Despite an official notification to become a wildlife sanctuary, Changthang plains located on the India-China border in the south-east Ladakh, continues to persist as a site of intense securitisation and local marginalisation. This essay traces a political history of Changthang plains from being a Tibetan pashm entrepot’ in precolonial times to its present-day incarnation as a wildlife sanctuary to specify how the relationship of the local Changpa pastoralists with the outsiders prefigures the frontier politics in Changthang. Through a critical examination of the new ecological policies, the essay examines how Changthang is reproduced as an internal frontier, largely characterised by the influence of the governing elite and a valorisation of the Changpa’s livelihoods and lifestyle. Being made and unmade in keeping with the expansion and contraction of the state as well as changing demands for its commodities, the essay demonstrates how Changthang acts more as a cyclical frontier characterised by the frontier dimensions of control, settlement, extraction and conservation.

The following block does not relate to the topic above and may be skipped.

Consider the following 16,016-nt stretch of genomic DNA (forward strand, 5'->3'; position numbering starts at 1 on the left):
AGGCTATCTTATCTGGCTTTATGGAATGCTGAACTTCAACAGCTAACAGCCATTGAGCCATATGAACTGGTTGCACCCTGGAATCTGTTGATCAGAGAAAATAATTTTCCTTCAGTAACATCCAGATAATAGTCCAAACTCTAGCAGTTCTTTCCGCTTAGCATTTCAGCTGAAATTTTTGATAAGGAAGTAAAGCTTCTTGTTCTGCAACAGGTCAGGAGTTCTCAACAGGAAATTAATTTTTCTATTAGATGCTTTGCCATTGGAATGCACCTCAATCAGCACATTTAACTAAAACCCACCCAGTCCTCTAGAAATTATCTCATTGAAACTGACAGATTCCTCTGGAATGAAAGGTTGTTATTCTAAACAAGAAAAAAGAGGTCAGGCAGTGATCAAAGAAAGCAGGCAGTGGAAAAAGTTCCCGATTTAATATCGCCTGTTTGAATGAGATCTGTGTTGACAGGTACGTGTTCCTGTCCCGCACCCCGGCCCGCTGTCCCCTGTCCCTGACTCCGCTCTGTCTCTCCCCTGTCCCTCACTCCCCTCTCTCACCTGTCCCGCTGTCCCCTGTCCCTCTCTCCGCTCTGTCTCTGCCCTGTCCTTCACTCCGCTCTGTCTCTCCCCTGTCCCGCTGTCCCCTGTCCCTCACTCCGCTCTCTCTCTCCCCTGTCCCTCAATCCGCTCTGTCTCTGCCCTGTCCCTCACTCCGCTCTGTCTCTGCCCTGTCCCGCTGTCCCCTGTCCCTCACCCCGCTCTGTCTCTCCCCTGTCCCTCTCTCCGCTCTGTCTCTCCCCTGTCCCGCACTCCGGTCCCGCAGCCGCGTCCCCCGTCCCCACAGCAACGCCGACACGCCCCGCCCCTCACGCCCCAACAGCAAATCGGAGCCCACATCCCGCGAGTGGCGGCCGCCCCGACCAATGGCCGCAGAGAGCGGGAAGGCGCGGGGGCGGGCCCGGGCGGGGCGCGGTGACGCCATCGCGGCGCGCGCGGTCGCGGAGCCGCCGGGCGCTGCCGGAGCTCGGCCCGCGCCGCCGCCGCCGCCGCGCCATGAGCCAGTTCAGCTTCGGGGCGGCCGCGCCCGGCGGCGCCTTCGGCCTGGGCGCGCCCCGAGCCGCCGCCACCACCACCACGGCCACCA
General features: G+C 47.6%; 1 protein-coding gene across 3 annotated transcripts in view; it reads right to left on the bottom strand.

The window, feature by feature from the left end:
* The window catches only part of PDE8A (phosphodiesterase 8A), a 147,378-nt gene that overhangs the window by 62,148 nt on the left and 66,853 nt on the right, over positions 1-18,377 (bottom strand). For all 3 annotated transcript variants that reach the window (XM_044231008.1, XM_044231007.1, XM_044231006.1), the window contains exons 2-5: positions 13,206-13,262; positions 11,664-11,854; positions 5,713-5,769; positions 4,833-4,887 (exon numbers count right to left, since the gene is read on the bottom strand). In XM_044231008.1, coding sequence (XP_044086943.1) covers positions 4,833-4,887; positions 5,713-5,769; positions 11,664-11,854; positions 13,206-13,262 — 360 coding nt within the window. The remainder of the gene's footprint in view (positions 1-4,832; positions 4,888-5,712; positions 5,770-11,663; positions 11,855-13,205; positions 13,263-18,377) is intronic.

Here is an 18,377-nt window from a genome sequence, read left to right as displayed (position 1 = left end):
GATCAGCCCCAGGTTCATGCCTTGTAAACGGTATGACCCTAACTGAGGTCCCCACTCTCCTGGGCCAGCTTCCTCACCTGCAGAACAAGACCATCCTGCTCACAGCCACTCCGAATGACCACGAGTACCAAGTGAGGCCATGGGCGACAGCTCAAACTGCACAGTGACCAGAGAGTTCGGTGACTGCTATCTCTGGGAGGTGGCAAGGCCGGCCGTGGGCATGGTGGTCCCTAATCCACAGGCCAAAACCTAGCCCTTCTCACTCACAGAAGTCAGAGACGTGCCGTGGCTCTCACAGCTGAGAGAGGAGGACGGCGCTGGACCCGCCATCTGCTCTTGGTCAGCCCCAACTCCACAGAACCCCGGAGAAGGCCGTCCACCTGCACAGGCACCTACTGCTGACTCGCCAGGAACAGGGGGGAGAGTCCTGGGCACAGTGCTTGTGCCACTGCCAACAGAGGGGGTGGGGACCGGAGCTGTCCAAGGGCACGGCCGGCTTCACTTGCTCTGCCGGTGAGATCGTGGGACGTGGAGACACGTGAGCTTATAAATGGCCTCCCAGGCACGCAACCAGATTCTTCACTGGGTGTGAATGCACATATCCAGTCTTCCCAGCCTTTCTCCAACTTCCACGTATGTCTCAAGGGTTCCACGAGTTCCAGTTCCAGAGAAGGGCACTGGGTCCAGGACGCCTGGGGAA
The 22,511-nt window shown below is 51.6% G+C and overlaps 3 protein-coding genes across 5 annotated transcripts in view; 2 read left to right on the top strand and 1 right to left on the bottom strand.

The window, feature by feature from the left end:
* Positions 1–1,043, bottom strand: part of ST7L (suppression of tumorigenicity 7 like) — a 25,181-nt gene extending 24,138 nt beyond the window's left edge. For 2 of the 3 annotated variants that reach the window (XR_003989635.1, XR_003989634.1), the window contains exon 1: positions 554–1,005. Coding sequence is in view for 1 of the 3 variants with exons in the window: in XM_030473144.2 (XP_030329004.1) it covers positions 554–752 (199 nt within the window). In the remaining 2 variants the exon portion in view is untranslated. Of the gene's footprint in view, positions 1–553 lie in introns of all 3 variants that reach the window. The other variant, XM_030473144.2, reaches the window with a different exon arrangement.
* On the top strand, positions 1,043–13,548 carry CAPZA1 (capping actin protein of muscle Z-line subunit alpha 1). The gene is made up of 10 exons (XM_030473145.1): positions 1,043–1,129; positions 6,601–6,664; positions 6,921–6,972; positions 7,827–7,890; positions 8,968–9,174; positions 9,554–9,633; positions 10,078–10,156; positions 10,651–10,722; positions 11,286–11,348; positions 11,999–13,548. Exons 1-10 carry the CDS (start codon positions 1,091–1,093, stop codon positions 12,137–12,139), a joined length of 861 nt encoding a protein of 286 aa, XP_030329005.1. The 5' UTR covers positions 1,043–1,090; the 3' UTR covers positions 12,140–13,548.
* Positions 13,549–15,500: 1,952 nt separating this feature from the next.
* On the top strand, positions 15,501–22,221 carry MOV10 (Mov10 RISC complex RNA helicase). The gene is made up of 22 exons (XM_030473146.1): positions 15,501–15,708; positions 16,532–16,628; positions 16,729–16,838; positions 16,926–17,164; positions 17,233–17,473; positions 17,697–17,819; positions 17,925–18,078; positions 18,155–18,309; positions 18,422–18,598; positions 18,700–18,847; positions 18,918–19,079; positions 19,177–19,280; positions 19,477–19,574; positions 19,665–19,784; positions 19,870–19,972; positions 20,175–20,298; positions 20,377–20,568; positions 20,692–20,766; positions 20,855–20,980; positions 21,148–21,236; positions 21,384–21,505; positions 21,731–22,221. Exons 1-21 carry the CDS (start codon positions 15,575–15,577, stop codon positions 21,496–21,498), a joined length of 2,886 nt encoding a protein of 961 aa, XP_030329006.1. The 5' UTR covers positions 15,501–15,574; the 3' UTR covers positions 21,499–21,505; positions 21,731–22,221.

|Title of host publication||Routledge Handbook of Critical Kashmir Studies|
|Editors||Mona Bhan, Haley Duschinski, Deepti Misri|
|Place of Publication||United States|
|Publication status||Accepted/In press - 2021|